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Things to do for your business whilst at home if you’ve temporarily closed

If you are a business which has been temporarily closed in accordance with the Government guidelines, you might be wondering what you can do for your business during this time? In this blog, we take a look at the variety of things you can be doing for your business even if your doors are temporarily closed.

1. Review the financial situation of your business

The first thing you are likely to be looking at, if you haven’t done so already, is the financial situation of your business and digesting what support is available from the Government. There is a full range of business support measures currently available to businesses and employees. We have put together a summary of the Government Coronavirus business support which outlines the key details of the grants and loans that you can apply for.

If your retail business is closed and you have employees, then you have more than likely placed them on furlough. We have put together some more in-depth guidance around making a claim through the Coronavirus Job Retention Scheme. If you are looking for access to financial aid to prevent your business from collapsing and enable you to re-open your doors when the lockdown is lifted, you might want to consider the Coronavirus Business Interruption Loan Scheme or the Bounce Back Loan Scheme.

2. Take this time to access and review your businesses performance

Downtime is not always a luxury when you are open for business as you have orders to bring in, customers to serve and stock to keep updated. But taking a step back can be a great opportunity to review and plan for the future of your business.

Look at your product range. For most businesses 80% of the revenue actually comes from only 20% of the products and this time gives you a chance to understand what sells the best. You can also look at new ranges and displays, consider what would work well in the future and take a chance to clear old stock.

3. Increase your business’ online presence

Having an online offering is crucial, in this current climate with an increase in online sales due to the closure of businesses. Whether this is your first foray into taking your business online or you are taking the time to review your current website, getting digital is a fantastic opportunity to give the best foundation for your business when you are able to open the doors again. Here are some things to consider:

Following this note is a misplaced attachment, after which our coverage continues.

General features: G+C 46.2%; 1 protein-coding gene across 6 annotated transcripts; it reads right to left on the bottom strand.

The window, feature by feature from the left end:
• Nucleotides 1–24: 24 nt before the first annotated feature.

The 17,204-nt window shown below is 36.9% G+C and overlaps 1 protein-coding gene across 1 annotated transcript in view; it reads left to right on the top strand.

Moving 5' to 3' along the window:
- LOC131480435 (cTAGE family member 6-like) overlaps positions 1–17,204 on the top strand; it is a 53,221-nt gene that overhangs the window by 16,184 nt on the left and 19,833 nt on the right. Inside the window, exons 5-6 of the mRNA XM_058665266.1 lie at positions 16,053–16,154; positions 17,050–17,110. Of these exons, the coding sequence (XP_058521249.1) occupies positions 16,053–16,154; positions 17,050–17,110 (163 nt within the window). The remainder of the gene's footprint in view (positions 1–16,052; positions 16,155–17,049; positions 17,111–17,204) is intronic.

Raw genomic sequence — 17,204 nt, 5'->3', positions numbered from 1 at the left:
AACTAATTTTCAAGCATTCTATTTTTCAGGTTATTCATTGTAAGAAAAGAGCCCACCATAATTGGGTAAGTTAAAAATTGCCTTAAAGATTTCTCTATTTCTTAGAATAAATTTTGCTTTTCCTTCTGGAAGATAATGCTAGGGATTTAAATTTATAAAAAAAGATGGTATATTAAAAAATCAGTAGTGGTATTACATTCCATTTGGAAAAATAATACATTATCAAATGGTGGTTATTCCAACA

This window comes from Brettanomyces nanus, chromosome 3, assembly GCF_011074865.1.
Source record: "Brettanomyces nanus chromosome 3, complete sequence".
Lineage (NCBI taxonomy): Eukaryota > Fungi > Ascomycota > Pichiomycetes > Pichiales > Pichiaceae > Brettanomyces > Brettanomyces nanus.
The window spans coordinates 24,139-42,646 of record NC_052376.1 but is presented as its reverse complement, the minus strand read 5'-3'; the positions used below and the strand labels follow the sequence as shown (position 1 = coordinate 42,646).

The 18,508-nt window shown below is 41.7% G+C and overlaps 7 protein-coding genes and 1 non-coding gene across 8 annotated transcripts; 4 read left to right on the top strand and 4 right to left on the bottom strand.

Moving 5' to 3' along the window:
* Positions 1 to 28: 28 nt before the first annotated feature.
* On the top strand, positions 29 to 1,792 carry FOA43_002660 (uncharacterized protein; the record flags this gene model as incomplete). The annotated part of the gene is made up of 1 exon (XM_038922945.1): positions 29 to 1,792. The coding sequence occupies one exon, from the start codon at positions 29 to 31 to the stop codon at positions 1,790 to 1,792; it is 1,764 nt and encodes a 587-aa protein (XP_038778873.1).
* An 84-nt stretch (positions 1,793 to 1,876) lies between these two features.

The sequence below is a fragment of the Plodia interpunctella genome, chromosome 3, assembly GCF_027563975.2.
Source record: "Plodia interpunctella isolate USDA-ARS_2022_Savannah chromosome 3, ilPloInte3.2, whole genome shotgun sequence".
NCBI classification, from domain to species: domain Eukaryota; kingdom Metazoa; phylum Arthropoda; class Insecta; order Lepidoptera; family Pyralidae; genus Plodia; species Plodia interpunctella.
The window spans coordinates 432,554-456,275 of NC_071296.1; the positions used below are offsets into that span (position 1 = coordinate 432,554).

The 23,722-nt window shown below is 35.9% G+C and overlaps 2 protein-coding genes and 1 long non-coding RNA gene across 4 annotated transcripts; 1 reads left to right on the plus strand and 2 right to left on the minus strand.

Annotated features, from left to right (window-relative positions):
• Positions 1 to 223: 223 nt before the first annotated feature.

• Is the branding cohesive?
  • Put yourself in your customers’ shoes – how does your site work for them?
  • Have you got updated photos of stock? If not take some, while you can
  • Look at free online opportunities like Google My Business
  • Consider setting up a Facebook Business page, or review your existing one if you have one
  • Try some free online courses to expand your digital marketing knowledge

4. Scale your social media

Social media has been a job which many independent businesses have been plugging away at for years but it is now more relevant than ever. It is your opportunity to connect with current and future customers. How will you reconnect when you are open again? The secret to successful social media is not getting on every platform you can, it is about being on the platform you enjoy using yourself. You will naturally be more engaged and so will your followers.

Not only is social media a great tool for sharing your shops story, it’s a place to be inspired. Follow other businesses and digital creators and see what inspires you.

5. Collaborate with other potential businesses

This is a fantastic opportunity to connect with other local businesses and people you have wanted to work with for a while. Plan a future photo shoot or blog post and use the time to make connections and keep creative.

Don’t discount your competition. The store down the road isn’t a competitor, it’s an ally. Together you could be a lot stronger.

Retailers have been embracing ways to improve sustainability on the high street. Making new local connections now could be an effective way of enhancing your supply chain or creating opportunities to collaborate in the future.

6. Consider offering a delivery service

Many retailers have adapted quickly to offer a delivery service, especially essential businesses, but if you don’t currently offer delivery why not take some time to work out costings and the logistics of adding this to your store. The lockdown has seen many customers beginning to look for local produce and this trends is likely to continue.

7. Get organised

There are many different aspects of running a business and some tasks can easily fall by the wayside when you are busy focusing on keeping your business going. Take this time to get organised and review processes; here are some suggestions:

  • Use the time to improve your systems by making spreadsheets to make your life easier, from managing orders to cashflows.
  • Review how you spend your time in store and whether practices can be improved or readjusted so that you are maximising efforts to boost your store’s presence and offering
  • Review your insurance. Check your cover limits and that your insurance is still in date. Whilst it could be tempting to cancel your insurance to claw back some cashflow, if your business premises are left unoccupied this creates risks such as break-ins or property damage

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